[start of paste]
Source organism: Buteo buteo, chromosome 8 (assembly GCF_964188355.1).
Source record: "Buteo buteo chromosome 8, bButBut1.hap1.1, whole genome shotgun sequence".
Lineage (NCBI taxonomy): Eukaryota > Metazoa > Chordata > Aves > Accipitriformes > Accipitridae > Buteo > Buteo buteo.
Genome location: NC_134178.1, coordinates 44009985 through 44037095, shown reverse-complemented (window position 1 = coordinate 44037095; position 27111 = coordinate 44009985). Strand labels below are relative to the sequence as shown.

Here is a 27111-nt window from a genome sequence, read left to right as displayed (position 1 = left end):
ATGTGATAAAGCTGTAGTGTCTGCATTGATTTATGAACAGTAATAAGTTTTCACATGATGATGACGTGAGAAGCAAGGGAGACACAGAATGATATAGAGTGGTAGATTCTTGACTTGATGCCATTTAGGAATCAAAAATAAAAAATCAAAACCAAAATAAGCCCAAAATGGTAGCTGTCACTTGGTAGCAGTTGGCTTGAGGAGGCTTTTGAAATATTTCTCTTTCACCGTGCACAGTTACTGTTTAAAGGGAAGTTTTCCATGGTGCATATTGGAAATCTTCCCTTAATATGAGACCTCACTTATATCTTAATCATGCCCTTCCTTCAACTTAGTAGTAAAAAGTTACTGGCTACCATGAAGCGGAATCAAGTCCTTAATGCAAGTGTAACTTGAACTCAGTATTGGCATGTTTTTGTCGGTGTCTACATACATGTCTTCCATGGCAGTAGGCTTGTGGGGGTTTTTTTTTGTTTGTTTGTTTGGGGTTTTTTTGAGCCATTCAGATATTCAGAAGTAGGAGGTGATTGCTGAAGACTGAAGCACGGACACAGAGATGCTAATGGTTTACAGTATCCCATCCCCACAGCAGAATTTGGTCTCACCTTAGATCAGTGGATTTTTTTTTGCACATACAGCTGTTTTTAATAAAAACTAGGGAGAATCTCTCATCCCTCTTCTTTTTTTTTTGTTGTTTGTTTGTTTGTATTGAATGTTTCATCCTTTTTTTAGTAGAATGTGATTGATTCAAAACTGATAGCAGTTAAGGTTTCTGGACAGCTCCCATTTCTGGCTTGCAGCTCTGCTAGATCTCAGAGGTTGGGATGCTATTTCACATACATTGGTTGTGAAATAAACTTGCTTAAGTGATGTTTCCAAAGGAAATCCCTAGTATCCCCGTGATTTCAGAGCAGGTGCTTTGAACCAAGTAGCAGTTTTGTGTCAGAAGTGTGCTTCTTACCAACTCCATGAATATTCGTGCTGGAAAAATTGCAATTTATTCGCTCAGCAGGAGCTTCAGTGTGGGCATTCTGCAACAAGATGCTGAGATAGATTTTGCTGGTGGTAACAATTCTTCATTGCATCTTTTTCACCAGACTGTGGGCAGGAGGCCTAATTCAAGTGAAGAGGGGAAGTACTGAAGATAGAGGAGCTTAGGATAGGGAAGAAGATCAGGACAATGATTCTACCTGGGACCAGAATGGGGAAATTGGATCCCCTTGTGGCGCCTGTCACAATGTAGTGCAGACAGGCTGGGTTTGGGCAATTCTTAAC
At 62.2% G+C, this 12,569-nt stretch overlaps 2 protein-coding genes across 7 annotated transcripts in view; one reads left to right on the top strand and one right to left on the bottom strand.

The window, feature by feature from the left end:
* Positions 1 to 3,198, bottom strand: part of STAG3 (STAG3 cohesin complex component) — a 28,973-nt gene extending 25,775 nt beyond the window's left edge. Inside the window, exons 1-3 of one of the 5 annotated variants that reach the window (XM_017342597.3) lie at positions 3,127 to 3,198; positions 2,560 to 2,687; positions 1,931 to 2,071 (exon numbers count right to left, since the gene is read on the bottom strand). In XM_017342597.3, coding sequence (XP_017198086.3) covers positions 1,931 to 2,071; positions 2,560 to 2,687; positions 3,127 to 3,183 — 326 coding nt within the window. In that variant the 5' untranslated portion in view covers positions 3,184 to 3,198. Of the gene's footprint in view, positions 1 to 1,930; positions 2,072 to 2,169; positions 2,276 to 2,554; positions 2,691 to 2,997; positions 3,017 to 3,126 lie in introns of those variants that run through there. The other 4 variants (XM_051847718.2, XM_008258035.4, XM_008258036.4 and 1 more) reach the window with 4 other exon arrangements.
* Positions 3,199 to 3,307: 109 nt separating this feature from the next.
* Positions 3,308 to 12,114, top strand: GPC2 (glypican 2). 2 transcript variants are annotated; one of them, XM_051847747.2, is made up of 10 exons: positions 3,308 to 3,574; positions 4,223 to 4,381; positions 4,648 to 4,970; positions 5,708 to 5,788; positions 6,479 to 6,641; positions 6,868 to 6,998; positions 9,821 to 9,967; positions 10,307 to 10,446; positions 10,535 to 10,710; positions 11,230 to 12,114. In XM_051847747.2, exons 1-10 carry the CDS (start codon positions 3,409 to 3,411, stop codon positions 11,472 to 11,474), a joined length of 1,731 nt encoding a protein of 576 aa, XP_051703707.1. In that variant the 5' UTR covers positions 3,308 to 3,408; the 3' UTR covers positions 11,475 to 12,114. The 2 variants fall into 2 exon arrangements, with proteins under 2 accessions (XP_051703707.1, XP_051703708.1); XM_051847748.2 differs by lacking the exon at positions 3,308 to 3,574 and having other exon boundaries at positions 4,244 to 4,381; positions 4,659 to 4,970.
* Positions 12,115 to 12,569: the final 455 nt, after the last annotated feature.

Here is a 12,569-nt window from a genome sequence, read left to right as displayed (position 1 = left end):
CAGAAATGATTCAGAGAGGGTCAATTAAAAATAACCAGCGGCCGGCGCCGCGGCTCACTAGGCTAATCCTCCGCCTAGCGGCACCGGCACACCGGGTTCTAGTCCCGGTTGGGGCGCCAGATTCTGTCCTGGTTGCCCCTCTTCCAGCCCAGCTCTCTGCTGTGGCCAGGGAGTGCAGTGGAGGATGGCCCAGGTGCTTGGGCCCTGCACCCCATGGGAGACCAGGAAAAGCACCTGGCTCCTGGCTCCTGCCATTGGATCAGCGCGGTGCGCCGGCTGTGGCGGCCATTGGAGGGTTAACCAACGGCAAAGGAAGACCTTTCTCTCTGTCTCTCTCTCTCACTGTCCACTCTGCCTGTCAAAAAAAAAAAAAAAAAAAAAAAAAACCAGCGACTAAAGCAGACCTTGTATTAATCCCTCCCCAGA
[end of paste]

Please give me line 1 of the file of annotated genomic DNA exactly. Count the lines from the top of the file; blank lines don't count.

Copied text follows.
Source organism: Buteo buteo, chromosome 8 (assembly GCF_964188355.1).